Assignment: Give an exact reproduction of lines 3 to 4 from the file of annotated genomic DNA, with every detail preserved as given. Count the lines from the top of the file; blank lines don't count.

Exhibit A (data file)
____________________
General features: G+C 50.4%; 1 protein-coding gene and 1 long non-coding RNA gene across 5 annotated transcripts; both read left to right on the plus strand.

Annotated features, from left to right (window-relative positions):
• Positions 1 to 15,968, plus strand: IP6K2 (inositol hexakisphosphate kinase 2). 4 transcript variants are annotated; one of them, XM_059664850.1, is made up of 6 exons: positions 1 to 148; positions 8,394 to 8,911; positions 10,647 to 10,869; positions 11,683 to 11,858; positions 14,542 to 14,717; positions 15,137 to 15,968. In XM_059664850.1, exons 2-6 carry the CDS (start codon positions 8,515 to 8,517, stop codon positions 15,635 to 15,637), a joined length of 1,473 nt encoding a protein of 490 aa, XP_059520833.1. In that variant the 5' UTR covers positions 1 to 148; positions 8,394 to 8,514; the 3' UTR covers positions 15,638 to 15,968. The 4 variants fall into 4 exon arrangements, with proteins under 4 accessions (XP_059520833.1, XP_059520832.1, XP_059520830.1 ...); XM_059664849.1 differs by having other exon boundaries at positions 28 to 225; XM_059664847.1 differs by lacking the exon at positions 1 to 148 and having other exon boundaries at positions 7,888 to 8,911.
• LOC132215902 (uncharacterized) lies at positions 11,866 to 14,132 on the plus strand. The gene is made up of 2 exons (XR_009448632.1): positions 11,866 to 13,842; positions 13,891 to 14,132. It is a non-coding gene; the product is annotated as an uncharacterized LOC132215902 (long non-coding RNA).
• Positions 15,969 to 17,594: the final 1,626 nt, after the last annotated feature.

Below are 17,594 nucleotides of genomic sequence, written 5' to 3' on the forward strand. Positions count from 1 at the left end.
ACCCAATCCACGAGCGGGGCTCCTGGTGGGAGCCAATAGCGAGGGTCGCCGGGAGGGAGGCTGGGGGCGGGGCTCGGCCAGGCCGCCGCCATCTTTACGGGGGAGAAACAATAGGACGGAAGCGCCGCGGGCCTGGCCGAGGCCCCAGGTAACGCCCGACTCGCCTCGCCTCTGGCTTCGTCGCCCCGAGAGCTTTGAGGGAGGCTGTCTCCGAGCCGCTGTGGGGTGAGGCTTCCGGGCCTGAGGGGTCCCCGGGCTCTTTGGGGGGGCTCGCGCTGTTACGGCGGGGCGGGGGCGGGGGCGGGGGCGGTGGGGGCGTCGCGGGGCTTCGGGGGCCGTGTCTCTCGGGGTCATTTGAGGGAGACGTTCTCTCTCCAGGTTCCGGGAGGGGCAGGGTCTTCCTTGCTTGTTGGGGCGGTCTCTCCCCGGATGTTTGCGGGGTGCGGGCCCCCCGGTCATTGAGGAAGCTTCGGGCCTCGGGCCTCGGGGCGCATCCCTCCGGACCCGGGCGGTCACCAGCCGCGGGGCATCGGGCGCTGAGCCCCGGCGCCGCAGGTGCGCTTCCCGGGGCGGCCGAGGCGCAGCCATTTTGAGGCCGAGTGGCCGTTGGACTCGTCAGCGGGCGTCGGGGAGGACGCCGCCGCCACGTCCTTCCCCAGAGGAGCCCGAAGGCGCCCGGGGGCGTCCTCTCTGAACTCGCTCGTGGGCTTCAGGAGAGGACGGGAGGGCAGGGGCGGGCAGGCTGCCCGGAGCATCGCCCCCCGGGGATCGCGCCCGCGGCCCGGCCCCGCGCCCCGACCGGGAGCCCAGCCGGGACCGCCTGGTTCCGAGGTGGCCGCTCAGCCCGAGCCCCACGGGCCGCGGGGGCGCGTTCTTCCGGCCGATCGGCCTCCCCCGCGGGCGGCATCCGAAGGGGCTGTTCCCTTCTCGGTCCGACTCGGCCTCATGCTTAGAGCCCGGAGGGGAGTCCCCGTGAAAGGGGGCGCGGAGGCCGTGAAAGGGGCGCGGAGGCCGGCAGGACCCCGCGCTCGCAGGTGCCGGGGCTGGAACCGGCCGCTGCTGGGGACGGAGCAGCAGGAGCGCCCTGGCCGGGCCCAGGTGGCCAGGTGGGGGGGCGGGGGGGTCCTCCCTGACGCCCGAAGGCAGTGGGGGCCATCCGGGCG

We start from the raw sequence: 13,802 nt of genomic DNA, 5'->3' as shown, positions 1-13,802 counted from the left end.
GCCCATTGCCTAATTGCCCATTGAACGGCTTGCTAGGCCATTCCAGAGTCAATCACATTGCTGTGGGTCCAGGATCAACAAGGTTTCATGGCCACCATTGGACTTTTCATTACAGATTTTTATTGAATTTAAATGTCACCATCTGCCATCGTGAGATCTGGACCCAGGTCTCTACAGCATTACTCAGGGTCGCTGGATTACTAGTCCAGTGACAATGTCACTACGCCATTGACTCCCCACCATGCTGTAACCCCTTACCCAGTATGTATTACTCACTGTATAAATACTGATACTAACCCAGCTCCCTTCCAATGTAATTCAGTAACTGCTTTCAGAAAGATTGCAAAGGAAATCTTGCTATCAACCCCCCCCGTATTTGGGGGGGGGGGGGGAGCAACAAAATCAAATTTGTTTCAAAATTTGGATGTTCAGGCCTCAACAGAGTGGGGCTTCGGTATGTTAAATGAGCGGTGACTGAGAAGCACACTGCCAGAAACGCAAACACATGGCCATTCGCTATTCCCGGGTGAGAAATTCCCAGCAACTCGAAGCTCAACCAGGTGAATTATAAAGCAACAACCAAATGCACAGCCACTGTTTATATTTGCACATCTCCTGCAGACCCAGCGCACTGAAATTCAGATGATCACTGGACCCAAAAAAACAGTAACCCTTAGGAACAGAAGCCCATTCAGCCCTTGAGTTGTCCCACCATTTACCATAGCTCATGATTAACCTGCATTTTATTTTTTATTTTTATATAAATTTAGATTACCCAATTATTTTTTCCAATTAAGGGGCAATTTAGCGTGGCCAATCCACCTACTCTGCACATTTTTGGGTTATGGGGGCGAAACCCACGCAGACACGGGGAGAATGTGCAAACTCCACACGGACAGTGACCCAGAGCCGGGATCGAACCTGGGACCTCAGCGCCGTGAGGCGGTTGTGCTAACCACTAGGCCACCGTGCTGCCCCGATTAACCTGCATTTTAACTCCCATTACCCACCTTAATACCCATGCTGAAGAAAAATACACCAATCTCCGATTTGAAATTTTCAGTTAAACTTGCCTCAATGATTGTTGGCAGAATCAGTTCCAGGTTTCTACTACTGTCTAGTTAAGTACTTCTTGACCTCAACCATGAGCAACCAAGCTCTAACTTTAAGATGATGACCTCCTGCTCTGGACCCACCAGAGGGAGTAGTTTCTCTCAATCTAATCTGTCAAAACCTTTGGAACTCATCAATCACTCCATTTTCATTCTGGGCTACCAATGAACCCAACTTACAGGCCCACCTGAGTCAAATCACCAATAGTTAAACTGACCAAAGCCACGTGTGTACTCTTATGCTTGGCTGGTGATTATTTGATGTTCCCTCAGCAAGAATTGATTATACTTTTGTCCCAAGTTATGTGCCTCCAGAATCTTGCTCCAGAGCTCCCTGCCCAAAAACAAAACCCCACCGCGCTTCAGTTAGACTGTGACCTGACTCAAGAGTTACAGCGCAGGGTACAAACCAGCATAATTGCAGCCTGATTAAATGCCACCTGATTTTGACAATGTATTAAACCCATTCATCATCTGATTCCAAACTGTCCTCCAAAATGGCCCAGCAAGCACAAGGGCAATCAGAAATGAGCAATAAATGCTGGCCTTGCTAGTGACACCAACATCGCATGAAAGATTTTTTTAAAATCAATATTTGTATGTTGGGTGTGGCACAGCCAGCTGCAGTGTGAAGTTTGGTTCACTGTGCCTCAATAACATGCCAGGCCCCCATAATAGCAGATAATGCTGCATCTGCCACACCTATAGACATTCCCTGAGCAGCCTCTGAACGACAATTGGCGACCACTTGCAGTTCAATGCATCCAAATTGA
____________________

• Positions 1 to 15,968, plus strand: IP6K2 (inositol hexakisphosphate kinase 2). 4 transcript variants are annotated; one of them, XM_059664850.1, is made up of 6 exons: positions 1 to 148; positions 8,394 to 8,911; positions 10,647 to 10,869; positions 11,683 to 11,858; positions 14,542 to 14,717; positions 15,137 to 15,968. In XM_059664850.1, exons 2-6 carry the CDS (start codon positions 8,515 to 8,517, stop codon positions 15,635 to 15,637), a joined length of 1,473 nt encoding a protein of 490 aa, XP_059520833.1. In that variant the 5' UTR covers positions 1 to 148; positions 8,394 to 8,514; the 3' UTR covers positions 15,638 to 15,968. The 4 variants fall into 4 exon arrangements, with proteins under 4 accessions (XP_059520833.1, XP_059520832.1, XP_059520830.1 ...); XM_059664849.1 differs by having other exon boundaries at positions 28 to 225; XM_059664847.1 differs by lacking the exon at positions 1 to 148 and having other exon boundaries at positions 7,888 to 8,911.
• LOC132215902 (uncharacterized) lies at positions 11,866 to 14,132 on the plus strand. The gene is made up of 2 exons (XR_009448632.1): positions 11,866 to 13,842; positions 13,891 to 14,132. It is a non-coding gene; the product is annotated as an uncharacterized LOC132215902 (long non-coding RNA).